El Chapo Smuggled Drugs Though Legal Checkpoints Along U.S.-Mexico Border, Cartel Traffickers Say

Joaquín "El Chapo" Guzmán is escorted to a helicopter in handcuffs by Mexican navy marines at a navy hanger. During his trial, witnesses who worked with the drug lord testified that they often smuggled drugs through legal checkpoints along the border. Getty/STR/LatinContent

Former members of drug lord Joaquín "El Chapo" Guzmán's Sinaloa cartel testified during his trial that illicit substances were smuggled through legal checkpoints along the U.S.-Mexico border, as well as through an elaborate tunnel and sea routes.

During the current dispute over the government shutdown and a proposed border wall, Democrats have repeatedly argued that most illegal substances enter the country through legal checkpoints. But President Donald Trump claims the wall is essential to prevent illegal immigrants and narcotics from crossing the border and is demanding $5 billion in funding.

"If we build a powerful and fully designed see-through steel barrier on our southern border, the crime rate and drug problem in our country would be quickly and greatly reduced," Trump said on Saturday. "Some say it could be cut in half…. We can stop heroin."

But details revealed in the 10 weeks of testimony at Guzmán's trial in a federal court in Brooklyn, New York, suggest that Trump's proposed wall would actually do little to stop the flow of drugs crossing the border.

Those who have worked with Guzmán have testified that they often utilized legal checkpoints to smuggle narcotics across borders by hiding the substances in shipping containers, passenger cars with hidden compartments, trucks, tanker trains and even in cans of jalapeños, according to The New York Times.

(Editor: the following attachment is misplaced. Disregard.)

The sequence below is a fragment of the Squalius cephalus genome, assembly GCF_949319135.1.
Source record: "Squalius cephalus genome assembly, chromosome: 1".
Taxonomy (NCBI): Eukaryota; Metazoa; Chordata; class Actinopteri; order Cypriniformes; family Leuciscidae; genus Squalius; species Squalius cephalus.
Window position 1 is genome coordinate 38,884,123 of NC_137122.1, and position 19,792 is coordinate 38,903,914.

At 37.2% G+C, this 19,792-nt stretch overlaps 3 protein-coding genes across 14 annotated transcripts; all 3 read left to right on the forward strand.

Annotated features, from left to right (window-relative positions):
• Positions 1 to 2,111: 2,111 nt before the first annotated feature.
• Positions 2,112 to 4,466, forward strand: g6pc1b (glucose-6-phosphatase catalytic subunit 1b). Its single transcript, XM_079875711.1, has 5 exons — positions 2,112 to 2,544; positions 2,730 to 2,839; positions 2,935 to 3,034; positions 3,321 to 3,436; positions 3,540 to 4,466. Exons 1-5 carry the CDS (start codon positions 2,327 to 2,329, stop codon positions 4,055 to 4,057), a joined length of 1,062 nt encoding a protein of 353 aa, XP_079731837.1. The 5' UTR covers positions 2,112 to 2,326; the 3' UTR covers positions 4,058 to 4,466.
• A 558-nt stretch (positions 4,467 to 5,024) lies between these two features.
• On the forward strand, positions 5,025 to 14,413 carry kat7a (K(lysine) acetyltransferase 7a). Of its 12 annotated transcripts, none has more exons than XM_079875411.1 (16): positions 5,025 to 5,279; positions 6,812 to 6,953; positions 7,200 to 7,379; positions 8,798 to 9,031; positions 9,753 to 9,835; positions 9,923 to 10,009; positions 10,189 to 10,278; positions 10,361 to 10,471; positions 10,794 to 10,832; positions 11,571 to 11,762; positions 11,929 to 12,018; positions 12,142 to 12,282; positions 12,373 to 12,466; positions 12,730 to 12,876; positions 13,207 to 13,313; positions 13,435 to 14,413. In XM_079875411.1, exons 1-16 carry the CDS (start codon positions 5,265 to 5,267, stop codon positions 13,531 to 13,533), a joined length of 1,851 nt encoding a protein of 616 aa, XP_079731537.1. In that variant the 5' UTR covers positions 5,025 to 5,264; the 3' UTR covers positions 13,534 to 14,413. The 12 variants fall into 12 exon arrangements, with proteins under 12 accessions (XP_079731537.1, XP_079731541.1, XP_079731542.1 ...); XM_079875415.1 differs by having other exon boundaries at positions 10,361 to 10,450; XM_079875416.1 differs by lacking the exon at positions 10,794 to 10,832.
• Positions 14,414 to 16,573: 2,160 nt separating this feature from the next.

Some witnesses claimed Guzmán sometimes infrequently smuggled drugs through sea routes. Jesús Zambada García, the kingpin's former logistics chief, testified that the crime syndicate also utilizes a tunnel below a ranch house in Mexico's Agua Prieta that was connected to a warehouse in Douglas, Arizona, located within walking distance from a U.S. Customs and Border Protection office.

Doris Meissner, a Migration Policy Institute employee who served as the commissioner of the U.S. Immigration and Naturalization Service between 1993 and 2000, told the Times that the details revealed in Guzmán's trial "is what front-line border workers observe throughout."

"The idea that people are walking drugs across the border as though they are illegal immigrants who would then be stopped by a wall across the border—that is not the pattern," she said.

Some supporters of the wall argue that although the wall won't stop all of the flow of drugs, it could help improve the border situation.

"One of the big problems is we have too many people standing on guard between and at points of entry and not enough people doing inspections, analysis and intelligence, so the wall will certainly channel the flow into areas you can manage, analyze and search more thoroughly," John P. Walters, former director of drug control policy for President George W. Bush, said, according to the Times.

"The wall itself does not stop all flow, but the wall becomes a way to stop all flow," he added.